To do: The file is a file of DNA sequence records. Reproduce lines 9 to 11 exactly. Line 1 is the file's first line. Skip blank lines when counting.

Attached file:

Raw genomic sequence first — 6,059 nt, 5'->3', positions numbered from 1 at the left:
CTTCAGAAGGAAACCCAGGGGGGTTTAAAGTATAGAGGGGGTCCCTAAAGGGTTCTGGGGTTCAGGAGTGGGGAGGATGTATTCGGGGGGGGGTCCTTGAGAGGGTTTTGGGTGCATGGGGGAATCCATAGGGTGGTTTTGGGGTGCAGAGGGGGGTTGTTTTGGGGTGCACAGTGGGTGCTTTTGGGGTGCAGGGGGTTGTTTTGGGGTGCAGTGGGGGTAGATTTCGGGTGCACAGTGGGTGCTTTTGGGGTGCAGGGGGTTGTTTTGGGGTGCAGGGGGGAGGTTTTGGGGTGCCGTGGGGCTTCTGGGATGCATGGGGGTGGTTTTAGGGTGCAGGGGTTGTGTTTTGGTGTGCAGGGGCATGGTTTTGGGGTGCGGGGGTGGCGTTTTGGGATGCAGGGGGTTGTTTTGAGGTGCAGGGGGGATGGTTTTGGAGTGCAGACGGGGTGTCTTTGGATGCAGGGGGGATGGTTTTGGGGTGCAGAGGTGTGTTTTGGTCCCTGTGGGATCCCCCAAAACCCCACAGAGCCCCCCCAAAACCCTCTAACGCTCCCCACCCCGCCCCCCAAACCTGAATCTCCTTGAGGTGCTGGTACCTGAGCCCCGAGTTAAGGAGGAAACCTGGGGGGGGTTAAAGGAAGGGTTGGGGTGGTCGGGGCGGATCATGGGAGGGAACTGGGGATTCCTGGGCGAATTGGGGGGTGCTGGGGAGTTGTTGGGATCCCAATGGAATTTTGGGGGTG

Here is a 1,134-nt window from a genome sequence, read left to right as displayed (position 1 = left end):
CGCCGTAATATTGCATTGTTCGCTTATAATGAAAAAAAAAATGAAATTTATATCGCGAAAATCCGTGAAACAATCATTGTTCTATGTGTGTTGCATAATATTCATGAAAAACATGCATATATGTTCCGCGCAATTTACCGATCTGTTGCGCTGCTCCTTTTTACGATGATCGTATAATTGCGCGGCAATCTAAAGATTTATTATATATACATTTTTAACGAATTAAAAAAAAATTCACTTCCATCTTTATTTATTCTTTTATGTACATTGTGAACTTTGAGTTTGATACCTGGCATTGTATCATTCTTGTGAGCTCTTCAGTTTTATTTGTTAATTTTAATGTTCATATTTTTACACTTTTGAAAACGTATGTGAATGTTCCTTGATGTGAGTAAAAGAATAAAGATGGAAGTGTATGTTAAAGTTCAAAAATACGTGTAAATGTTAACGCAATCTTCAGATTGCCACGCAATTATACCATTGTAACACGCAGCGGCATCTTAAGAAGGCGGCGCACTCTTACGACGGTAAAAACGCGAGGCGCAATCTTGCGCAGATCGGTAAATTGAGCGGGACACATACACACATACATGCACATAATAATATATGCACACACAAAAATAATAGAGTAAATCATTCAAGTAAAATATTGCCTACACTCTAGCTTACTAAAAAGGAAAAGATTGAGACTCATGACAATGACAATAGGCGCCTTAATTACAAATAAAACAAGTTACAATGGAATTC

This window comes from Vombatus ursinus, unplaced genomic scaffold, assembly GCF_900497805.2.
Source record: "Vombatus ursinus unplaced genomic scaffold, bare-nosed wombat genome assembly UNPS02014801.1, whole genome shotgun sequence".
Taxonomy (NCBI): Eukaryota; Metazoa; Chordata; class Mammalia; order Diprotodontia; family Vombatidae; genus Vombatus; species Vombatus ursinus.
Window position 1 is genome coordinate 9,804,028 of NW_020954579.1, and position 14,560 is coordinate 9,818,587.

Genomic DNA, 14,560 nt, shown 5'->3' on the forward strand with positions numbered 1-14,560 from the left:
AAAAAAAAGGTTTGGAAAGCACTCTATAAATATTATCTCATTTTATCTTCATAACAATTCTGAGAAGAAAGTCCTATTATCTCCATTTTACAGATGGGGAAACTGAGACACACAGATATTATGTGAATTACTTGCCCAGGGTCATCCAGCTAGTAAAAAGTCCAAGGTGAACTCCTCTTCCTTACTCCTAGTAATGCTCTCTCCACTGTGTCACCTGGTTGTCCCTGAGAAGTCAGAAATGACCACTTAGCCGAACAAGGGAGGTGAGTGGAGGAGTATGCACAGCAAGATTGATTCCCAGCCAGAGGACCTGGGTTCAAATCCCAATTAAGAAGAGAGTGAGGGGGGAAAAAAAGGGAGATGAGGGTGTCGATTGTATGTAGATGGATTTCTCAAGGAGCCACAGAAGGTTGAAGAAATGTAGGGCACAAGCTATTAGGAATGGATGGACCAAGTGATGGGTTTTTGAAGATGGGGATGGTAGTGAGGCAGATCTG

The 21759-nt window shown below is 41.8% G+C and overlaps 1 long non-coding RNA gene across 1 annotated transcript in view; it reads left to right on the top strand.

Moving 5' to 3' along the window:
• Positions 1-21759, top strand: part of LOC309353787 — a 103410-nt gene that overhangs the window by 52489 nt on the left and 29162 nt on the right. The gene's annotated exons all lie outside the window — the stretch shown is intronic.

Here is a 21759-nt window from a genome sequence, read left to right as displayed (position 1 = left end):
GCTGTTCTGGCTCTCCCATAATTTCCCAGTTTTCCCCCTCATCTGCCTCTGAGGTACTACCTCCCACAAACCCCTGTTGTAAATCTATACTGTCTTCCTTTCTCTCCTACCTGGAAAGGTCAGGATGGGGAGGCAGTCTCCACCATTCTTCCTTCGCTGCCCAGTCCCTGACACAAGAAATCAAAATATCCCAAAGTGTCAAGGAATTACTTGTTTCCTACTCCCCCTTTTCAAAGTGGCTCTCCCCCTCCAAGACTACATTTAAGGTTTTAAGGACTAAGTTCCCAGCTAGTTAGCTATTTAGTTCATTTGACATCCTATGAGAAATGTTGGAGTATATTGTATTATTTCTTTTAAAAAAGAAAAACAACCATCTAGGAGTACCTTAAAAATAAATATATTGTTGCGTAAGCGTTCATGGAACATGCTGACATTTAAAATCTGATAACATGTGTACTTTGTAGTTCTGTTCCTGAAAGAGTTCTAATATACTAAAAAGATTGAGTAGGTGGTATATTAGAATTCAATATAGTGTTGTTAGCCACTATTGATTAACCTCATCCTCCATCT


Genomic DNA, 14,560 nt, shown 5'->3' on the forward strand with positions numbered 1-14,560 from the left:
AAAAAAAAGGTTTGGAAAGCACTCTATAAATATTATCTCATTTTATCTTCATAACAATTCTGAGAAGAAAGTCCTATTATCTCCATTTTACAGATGGGGAAACTGAGACACACAGATATTATGTGAATTACTTGCCCAGGGTCATCCAGCTAGTAAAAAGTCCAAGGTGAACTCCTCTTCCTTACTCCTAGTAATGCTCTCTCCACTGTGTCACCTGGTTGTCCCTGAGAAGTCAGAAATGACCACTTAGCCGAACAAGGGAGGTGAGTGGAGGAGTATGCACAGCAAGATTGATTCCCAGCCAGAGGACCTGGGTTCAAATCCCAATTAAGAAGAGAGTGAGGGGGGAAAAAAAGGGAGATGAGGGTGTCGATTGTATGTAGATGGATTTCTCAAGGAGCCACAGAAGGTTGAAGAAATGTAGGGCACAAGCTATTAGGAATGGATGGACCAAGTGATGGGTTTTTGAAGATGGGGATGGTAGTGAGGCAGATCTG

The 21759-nt window shown below is 41.8% G+C and overlaps 1 long non-coding RNA gene across 1 annotated transcript in view; it reads left to right on the top strand.